12 January 2010
Monica Sarkar, a Wexas India holiday expert, on Kolkata, India, and the Durga Puja festival.
What has always struck me about the capital city of West Bengal and the historical base of the British rule is the exuberant presence of creativity. It is most definitely the arts capital of the whole country. You will be hard pressed to find a single Bengali who doesn’t immerse themselves in singing, playing an instrument, creative writing, art or crafts. Having parents who originate from Kolkata, I can say that this is the absolute truth when it comes to members of my own extended family who reside there and people whom I meet.
If an individual doesn’t happen to be blessed with a creative talent, they will almost certainly be highly appreciative of their fellow Bengalis that do. The Nobel-prize winner, Rabindranath Tagore, is a household name and a celebrated icon. His poetry, songs, novels and plays, to name but a few, adorn almost every home. And his regularly rehearsed songs, by children and adults alike, are commonly known as ‘Rabindra sangeeth’. The acclaimed film director, Satyajit Ray, and guru-philosopher, Ramakrishna, are also recalled as heroes of Kolkata.
Religion plays an important part in this city and Hinduism is the main faith that is followed. On my visit last year, I arrived on the second day of Durga Puja – the biggest celebration on the Hindu calendar – celebrating Ma (mother) Durga, which lasts for six days. The main purpose of the festival is the triumph of good over evil.
Arriving during this time meant that a journey from the airport home, which should take 45 minutes, took two hours. But it meant that I was able to observe the lights and colours of the decorated streets and people dressed in vibrant attire ‘pandal-hopping’ – visiting the various pandals created by members of different localities. Pandals are decorated, temporary structures that house beautiful, hand-made effigies of the goddess – another token that is a testament to the inhabitants’ creativity.
On the last day of the Puja, I looked on as the effigy was put on display on horse and carriage and taken on a procession through the streets. Men, women and children danced, sang, laughed and rejoiced. After the parade, the statue was immersed in the local pond, accompanied by loud chanting. My usual perception of Bengalis as being reserved submerged itself with the goddess – I was overwhelmed by the passion and warmth of the peoples’ devotion.
Food is another passion of Kolkata, along with the rest of India and a sweet tooth is usual characteristic of a typical Bengali. Sweetshops are about as common as Starbucks in the UK. Be prepared to feast your eyes on glass-fronted displays of typically milk-based sweets made with a lot of sugar. With regards to savoury food, fish dishes are typical of Bengali cuisine, along with dal (lentils) and rice. But you can find the dishes of many different Indian cities within restaurants in Kolkata. And I have to add, sampling Chinese food is a must – but you need to know where the good restaurants are. The tourist-friendly and affluent Park Street has many good eateries and is also a great place if you need an internet café or want to do a spot of high-street shopping.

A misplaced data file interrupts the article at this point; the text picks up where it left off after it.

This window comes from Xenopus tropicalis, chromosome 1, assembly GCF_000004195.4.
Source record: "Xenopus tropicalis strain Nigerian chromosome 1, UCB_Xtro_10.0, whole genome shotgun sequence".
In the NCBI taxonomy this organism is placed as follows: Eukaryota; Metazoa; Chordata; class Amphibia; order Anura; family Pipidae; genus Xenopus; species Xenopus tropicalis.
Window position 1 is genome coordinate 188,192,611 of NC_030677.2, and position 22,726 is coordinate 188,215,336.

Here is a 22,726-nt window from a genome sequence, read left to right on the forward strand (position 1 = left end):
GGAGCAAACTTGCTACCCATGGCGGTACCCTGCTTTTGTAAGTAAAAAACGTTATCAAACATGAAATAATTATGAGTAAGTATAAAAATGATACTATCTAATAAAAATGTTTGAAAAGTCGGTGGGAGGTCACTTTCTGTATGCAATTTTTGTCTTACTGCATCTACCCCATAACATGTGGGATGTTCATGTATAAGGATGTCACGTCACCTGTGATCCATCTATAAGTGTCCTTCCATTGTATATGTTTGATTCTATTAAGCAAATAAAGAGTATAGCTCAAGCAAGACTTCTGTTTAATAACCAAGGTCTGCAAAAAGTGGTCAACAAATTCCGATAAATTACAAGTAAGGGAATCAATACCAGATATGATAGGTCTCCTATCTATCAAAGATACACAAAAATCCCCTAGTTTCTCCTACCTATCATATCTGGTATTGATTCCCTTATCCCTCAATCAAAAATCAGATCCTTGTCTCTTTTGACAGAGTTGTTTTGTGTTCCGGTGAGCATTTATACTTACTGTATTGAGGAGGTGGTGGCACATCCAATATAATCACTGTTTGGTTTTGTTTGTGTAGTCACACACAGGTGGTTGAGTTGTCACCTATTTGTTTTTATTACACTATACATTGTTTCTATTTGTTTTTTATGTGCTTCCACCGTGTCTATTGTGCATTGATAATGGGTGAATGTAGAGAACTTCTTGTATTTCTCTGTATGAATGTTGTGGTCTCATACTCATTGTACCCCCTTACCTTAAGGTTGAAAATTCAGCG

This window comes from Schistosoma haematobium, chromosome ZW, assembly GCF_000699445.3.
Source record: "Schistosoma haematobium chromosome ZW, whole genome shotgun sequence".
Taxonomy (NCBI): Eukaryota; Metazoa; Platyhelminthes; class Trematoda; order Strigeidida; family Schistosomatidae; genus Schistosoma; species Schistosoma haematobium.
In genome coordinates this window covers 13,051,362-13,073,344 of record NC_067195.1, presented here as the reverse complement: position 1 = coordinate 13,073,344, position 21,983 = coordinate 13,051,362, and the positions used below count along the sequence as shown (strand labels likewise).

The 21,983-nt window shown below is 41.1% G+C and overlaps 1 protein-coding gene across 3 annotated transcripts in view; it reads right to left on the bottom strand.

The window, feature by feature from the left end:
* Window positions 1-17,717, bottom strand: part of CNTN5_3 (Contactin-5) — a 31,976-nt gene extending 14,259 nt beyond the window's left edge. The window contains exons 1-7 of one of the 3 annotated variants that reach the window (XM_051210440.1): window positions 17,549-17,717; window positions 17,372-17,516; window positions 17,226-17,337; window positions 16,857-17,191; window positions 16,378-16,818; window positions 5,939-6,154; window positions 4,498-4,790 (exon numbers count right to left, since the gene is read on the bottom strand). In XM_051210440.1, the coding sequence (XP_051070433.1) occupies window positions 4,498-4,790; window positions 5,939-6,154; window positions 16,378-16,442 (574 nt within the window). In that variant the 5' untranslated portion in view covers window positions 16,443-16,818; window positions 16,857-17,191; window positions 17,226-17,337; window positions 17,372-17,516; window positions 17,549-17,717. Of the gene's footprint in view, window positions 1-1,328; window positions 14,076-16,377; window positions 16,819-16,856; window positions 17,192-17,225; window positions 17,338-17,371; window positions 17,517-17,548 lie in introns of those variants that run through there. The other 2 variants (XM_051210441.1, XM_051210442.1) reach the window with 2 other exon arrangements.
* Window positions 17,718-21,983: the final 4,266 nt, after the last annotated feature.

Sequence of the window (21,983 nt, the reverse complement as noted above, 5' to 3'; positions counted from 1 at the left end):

Despite the over-crowded streets and snail-paced traffic, Kolkata has developed greatly over the years and a there are numerous sights and attractions. Beautiful Victoria Memorial, put in place by the British, is set on grounds akin to the green-grassed parks of London. There is also the Science City, Eden Gardens and even air-conditioned shopping malls that are easily comparable to those found in the western world.
A visit to Gariahat is essential. It’s the Oxford Street of Kolkata, but teeming with street stalls and markets. The area has become a lot busier and contains more stalls compared to my visit four years prior. There are also great food outlets here. And surprisingly, some of the tastiest food can be found at street vendors, including delicacies such as egg, chicken or mutton rolls. But be careful – food poisoning is a major illness suffered by tourists who eat at unhygienic places and drink tap water!
In general, people are inclined to think of Mumbai, Delhi, Bangalore or even European Goa when they consider India. And images of poverty, pollution and swarming crowds are usually conjured at the thought of Kolkata, much to the frustration of Bengalis. I’ll be frank – any poverty you do witness is likely to be heart wrenching and the smog that blankets the city will certainly seep into your lungs. But the secret to really appreciating Kolkata is to live and breathe it. Only then will you peer through the haze and see the vibrant colours of the city.